3 Tax-Time Worries of Small Business Owners

Natalia Autenrieth In her professional lives across the United States, Natalia Autenrieth, CPA has audited Fortune 500 clients as part of a Big 4 team, built an accounting department as a controller of a large hospital, and served as a CPA consultant to municipalities. Today, Natalia coaches in the financial industry and writes about business finance, financial technology, and personal money management. Her ghost-written articles have appeared in thought leadership and expert blogs, as well as Kiplinger and Accounting Today. Read more about Natalia and her practice at www.AutenriethAdvantage.com.

3 Tax-Time Worries of Small Business Owners

As rewarding as running a small business may be, it comes with its share of headaches. According to the recent research by SCORE.org, 40% of business owners agree that bookkeeping and taxes are the worst part of their owning a business. More than half of them (58%, to be exact) report that they spend upwards of 40 hours per year taking care of these annoying administrative tasks.

A full week or more of productivity lost should at least buy them the peace of mind, but sadly that is not the case. As we enter the Fall months, most small business owners begin to worry about taxes. Some have been able to dedicate time to getting organized throughout the year, others have been too busy growing their revenue and managing their staff. Across the industries, here are three universal tax-related concerns that we hear about over and over.

“I feel like I have fallen behind on tax-related record-keeping”

If organizing bank statements and tracking expenses were your passion, you probably would have opted into a career as an accountant. Since most of us view record-keeping as a necessary evil, your best bet is to build a fail-proof process around keeping up with bank statements, tax payments and vendor invoices. By creating routines for all aspects of your business, you give yourself a chance to stay on top of these dreaded tasks.

  • Create and document what should happen every time you receive a bank statement, vendor invoice, time sheet or client payment. Then, schedule a block of time (daily, weekly or monthly) to handle these matters. Perhaps 30 minutes on a Friday afternoon will be dedicated to sorting the mail, scanning bank statements and following up on vendor bills. This approach will keep the rest of your week available to deal with the more urgent needs of your business.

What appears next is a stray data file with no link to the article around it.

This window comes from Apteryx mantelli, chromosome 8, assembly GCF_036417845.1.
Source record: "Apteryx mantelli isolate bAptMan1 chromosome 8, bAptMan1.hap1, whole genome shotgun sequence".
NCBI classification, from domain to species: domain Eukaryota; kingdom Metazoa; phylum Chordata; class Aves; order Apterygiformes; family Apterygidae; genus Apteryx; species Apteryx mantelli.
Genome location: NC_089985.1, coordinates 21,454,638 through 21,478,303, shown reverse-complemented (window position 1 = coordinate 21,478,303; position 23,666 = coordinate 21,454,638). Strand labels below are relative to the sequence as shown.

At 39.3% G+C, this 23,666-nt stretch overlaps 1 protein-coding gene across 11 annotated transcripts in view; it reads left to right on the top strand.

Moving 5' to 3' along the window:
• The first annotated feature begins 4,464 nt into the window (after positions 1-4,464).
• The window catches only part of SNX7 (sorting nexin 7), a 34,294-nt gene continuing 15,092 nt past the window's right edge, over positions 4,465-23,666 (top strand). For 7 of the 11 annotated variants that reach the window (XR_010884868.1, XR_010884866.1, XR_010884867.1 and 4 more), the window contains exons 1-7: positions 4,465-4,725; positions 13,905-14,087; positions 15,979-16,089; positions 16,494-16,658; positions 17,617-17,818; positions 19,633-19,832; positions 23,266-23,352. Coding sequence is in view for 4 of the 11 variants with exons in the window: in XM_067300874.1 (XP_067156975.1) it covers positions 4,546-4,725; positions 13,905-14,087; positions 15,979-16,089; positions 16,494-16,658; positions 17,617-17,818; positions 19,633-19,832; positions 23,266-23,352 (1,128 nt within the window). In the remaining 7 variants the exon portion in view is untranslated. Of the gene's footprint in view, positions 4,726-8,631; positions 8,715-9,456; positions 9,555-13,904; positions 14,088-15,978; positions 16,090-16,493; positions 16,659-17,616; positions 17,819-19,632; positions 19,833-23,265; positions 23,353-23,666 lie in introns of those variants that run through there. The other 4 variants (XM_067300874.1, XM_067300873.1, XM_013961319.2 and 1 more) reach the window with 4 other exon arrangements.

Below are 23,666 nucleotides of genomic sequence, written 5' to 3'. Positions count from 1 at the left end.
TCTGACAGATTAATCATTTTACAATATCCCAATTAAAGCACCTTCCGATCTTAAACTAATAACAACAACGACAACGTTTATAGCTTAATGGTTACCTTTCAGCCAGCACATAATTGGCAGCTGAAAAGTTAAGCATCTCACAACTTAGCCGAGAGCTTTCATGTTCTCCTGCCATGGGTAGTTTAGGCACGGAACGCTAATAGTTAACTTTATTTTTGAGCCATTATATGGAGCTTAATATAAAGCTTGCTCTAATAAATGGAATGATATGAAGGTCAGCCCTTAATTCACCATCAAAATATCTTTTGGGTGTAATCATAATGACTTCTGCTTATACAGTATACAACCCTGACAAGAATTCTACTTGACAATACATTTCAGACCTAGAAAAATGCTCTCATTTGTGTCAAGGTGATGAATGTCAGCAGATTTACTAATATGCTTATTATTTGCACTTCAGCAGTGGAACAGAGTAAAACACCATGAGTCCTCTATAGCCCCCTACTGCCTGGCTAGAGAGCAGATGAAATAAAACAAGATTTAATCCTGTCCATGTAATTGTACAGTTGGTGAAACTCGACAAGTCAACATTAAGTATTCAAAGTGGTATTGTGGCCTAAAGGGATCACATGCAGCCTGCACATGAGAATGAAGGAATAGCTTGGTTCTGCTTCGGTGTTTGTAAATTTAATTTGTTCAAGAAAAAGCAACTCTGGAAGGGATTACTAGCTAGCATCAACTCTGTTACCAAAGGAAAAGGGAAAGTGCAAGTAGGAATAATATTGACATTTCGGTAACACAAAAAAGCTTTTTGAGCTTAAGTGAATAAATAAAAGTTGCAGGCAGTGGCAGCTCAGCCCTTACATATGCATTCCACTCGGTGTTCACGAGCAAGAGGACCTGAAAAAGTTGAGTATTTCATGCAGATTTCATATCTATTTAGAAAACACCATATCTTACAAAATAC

• Use technology as much as possible. There are Evernote and Dropbox for cloud storage of scanned documents. There is accounting software (like QuickBooks) and a host of stand-alone apps (like Mint.com) that connect to your bank and credit card activity for ease of tagging and organizing the expenses. These solutions can also eliminate your concerns about the accuracy of data entry.
  • If you are finding yourself in a state of panic over not having looked at anything accounting-related since the last tax season, block off a full day next week when you will do nothing but catch up. It may sound impossible, but your work will still be there – and you will have gained the clarity that comes from knowing where you stand, which should boost your focus for the rest of the week.

“I am not certain I get all the deductions I deserve”

Getting organized to track everything is the first step. After that’s done, work with a professional. A simple tax filing might be handled with a DIY solution like Turbo Tax just fine, but anything more complex than 1040-EZ should really be completed by a specialist. If you choose the right professional, you will get the bonus reward of getting access to his or her insights in matters of business funding, tax planning and budgeting. Bonus points if your CPA specializes in small businesses!

If you are still hesitant to spend the money on professional fees, keep in mind that having a human on your side in the event of an audit is worth every dollar you pay.

“I am not sure I can handle the tax bill”

Getting a large tax bill in February and not having the cash reserves to cover the expense is terrifying. To avoid the panic, build up a savings account to cover tax expenses. Get proactive about having your accountant calculate tax estimates early in the year to give you time to plan. Finally, brainstorm with your CPA or financial planner to optimize your tax liability.

Tax-Time Worries of Small Business Owners

At the end of the day, most small business owners would agree that their concerns around taxes stem from the fear is “not knowing”. Aside from getting a degree in Taxation, the best way to know is to become proactive about asking questions and staying up to date on the administrative side of your business. Work with your CPA during the year, and ask for help with getting your records organized, planning for deductions and capital expenditures in a way that optimizes your tax liability, and saving a portion of your revenue to cover the tax bills.

Become disciplined about these steps, and you will be rewarded with better sleep (and hopefully fewer surprises come tax time).